BBQ at the Malta Cyber Series #3!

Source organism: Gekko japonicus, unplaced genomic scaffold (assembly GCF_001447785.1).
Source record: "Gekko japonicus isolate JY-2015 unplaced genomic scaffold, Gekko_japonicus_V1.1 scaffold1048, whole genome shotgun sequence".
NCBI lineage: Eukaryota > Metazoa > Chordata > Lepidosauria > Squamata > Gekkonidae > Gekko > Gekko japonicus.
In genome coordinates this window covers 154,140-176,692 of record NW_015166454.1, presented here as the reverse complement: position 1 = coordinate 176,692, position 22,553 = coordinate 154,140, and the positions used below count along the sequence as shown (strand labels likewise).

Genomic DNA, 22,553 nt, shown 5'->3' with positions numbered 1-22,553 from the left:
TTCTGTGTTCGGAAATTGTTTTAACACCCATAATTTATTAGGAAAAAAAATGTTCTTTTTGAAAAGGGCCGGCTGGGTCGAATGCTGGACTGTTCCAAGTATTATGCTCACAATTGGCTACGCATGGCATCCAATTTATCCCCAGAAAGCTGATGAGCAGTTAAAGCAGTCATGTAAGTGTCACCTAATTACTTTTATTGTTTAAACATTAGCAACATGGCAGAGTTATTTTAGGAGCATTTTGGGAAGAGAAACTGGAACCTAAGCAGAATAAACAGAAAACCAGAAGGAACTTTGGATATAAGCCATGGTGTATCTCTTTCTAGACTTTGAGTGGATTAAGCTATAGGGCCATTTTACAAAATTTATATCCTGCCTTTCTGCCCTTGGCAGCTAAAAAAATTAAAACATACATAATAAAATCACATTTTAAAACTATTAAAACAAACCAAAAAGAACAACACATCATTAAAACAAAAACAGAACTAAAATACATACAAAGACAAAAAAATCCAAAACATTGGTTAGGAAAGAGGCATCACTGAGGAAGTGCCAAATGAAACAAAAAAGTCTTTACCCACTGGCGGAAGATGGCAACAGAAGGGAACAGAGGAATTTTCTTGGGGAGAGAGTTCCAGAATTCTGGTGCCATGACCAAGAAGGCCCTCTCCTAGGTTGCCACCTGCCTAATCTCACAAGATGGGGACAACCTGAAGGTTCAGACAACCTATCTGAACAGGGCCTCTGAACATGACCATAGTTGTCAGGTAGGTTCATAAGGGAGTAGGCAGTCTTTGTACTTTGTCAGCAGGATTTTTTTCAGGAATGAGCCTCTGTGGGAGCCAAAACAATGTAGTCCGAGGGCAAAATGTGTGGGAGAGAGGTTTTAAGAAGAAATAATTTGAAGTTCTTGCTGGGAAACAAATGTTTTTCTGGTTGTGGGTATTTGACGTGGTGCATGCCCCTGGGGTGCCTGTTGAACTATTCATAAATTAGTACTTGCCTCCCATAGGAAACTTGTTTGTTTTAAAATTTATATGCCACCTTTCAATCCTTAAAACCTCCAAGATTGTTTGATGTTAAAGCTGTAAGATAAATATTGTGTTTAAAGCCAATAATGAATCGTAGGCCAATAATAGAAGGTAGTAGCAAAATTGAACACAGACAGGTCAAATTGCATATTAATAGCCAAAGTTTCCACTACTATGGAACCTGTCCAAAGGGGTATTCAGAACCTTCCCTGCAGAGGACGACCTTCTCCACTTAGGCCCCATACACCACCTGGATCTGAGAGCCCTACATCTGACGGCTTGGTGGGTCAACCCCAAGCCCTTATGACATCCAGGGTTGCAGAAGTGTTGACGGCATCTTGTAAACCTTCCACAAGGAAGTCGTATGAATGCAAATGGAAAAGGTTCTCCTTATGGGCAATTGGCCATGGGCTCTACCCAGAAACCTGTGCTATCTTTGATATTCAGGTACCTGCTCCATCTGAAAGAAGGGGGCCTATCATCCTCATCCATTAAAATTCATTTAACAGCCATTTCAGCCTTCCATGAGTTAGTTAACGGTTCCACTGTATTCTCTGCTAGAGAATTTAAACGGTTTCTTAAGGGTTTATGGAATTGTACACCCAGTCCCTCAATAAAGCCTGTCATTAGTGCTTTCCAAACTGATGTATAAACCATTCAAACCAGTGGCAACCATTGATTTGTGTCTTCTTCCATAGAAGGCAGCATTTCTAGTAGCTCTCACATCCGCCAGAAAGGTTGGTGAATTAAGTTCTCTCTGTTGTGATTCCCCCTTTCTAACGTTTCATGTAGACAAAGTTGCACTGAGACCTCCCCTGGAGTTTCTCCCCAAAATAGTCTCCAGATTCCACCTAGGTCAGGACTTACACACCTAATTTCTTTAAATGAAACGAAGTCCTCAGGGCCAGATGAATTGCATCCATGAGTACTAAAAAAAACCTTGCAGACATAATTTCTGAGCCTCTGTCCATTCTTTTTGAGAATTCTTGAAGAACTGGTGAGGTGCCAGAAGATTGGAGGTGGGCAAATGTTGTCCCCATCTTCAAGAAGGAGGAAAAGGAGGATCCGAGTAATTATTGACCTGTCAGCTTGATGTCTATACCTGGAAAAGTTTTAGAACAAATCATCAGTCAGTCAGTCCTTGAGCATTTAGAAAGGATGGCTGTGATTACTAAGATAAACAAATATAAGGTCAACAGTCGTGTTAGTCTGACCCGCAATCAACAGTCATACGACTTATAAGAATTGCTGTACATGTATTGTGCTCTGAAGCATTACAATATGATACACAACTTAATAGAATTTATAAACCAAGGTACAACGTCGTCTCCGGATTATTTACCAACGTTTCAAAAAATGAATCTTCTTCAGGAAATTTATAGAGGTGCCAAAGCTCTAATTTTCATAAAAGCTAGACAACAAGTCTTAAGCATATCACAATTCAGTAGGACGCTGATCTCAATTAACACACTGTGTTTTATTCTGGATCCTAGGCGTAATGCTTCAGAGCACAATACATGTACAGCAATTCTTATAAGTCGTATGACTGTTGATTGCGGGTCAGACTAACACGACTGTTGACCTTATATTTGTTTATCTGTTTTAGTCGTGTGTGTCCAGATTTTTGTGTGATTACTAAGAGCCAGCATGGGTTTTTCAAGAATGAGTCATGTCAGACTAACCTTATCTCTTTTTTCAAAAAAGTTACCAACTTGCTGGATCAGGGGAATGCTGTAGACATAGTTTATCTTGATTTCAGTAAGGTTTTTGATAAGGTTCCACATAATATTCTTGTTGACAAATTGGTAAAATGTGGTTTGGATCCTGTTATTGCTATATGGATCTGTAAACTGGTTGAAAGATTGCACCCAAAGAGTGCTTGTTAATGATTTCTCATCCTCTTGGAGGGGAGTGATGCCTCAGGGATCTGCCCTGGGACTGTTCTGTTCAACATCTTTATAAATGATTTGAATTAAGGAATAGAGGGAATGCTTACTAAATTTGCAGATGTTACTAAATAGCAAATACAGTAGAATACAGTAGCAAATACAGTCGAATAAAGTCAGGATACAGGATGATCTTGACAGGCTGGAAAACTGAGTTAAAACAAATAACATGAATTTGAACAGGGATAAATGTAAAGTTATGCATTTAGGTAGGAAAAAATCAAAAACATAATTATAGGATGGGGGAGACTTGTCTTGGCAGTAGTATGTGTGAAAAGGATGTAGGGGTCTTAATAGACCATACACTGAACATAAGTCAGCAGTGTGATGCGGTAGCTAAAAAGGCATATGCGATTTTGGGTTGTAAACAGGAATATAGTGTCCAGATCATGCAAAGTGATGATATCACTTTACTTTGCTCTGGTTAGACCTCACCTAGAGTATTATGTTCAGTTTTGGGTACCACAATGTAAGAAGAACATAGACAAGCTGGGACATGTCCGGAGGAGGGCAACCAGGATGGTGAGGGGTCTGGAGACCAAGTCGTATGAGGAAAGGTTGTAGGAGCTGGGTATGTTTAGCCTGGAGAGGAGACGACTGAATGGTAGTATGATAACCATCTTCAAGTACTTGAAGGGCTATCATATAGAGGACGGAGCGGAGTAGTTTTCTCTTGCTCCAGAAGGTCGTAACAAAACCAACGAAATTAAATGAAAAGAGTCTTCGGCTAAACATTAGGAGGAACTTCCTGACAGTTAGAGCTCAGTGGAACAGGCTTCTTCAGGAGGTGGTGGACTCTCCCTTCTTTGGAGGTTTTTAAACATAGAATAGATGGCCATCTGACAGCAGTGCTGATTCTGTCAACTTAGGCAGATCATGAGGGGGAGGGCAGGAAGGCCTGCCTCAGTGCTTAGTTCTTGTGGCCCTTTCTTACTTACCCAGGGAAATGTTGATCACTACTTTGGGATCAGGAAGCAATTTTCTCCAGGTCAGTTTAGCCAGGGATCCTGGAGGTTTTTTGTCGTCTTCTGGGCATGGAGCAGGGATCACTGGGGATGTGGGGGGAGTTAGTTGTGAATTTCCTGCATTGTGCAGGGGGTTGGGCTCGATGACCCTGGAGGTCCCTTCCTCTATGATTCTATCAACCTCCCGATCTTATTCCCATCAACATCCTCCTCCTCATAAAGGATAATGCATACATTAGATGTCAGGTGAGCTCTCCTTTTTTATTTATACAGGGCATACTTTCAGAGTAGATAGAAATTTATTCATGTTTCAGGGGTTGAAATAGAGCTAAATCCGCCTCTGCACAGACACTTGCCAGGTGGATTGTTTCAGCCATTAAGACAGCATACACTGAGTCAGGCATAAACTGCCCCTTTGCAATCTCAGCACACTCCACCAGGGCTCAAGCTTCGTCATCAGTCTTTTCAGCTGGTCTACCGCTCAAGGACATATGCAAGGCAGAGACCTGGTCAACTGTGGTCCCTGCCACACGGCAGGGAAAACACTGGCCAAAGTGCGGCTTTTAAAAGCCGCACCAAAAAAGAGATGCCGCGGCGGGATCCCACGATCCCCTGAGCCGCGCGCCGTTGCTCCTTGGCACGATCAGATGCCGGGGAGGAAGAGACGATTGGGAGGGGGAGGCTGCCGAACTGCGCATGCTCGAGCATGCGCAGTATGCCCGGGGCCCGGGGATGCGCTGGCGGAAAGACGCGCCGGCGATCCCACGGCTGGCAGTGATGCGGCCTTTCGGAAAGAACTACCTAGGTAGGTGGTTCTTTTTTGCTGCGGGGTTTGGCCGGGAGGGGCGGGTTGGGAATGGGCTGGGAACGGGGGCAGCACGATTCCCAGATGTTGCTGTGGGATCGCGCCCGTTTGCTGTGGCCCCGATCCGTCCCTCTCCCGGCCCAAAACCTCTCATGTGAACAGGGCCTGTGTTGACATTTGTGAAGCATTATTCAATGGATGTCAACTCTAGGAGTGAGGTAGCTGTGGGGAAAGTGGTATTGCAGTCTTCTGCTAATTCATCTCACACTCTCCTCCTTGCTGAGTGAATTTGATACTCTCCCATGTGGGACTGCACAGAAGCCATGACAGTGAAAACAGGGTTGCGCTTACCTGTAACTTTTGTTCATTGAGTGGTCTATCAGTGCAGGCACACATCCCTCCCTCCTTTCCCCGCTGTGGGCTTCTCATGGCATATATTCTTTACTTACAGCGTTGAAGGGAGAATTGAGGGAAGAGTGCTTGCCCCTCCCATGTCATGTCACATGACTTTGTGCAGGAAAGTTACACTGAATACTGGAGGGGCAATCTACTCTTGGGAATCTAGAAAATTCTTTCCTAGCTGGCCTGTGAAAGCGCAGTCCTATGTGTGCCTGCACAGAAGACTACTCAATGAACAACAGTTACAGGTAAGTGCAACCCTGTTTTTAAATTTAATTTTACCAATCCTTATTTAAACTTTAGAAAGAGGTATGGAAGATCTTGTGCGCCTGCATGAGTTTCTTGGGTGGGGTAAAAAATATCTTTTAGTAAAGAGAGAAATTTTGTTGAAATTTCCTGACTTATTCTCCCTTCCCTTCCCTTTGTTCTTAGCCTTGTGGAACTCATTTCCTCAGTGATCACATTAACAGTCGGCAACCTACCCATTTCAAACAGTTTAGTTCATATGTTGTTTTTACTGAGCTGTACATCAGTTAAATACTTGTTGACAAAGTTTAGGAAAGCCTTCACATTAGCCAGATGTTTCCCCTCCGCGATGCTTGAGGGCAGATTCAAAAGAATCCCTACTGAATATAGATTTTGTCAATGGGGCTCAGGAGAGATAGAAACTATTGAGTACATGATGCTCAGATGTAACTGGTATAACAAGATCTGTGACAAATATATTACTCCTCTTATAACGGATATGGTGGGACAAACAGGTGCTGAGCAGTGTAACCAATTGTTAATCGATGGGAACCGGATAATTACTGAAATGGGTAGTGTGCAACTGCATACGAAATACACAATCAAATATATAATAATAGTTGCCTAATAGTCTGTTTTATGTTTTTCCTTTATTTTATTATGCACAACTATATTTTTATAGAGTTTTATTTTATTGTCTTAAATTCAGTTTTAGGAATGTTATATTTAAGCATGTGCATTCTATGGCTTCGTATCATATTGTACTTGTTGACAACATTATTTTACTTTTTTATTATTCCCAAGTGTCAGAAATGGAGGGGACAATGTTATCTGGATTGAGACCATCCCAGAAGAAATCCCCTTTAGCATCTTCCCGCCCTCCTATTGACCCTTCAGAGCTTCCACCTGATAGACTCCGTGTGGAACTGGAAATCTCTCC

At, we’ve been on both sides of the coin when it comes to events and we are fully aware of how hungry one tends to get after a day of hard competition. Therefore, we are excited to announce that we will be hosting a barbeque, hosted by none other than our incredible sponsor Taxify. Starting at 9pm, at the AX Hotels, Seashells Resort Suncrest, Luzzu Conference Centre of course(same place where the event is being held), it’s exactly an hour after all the competition dies down a bit. To be organised in the middle of the action, on the second day being 2nd September, it’s perfectly timed to let everyone gather and discuss all the epic plays that have happened and those that are yet to come the next day. Trust us when we say you’ll love the food. Below is the lineup awaiting you at each course: Announcing all that food is getting us hungry already. But if you thought the food was great, the price deals will definitely win you over. With a single ticket going for €16 per person, two go for €15 per person and five go for €13 per person-group discounts are insane! You get the message, teams will benefit from the discount; a direct nudge from that this BBQ is specially made for them. Yet, this shouldn’t stop you from gathering 4 of your best mates to profit from the deal. To top everything off, one can make use of the pool ( if you're under 18 years of age, you would need to fill in the parent consent form ) while there will be constant free flow of a range of soft drinks and water. This barbeque is exactly what this event set out to be; a casual meet up for gamers around the island of all ages along with some fierce competition, but now with a tasty meal from the buffet. Again, another big thanks to our sponsor Taxify!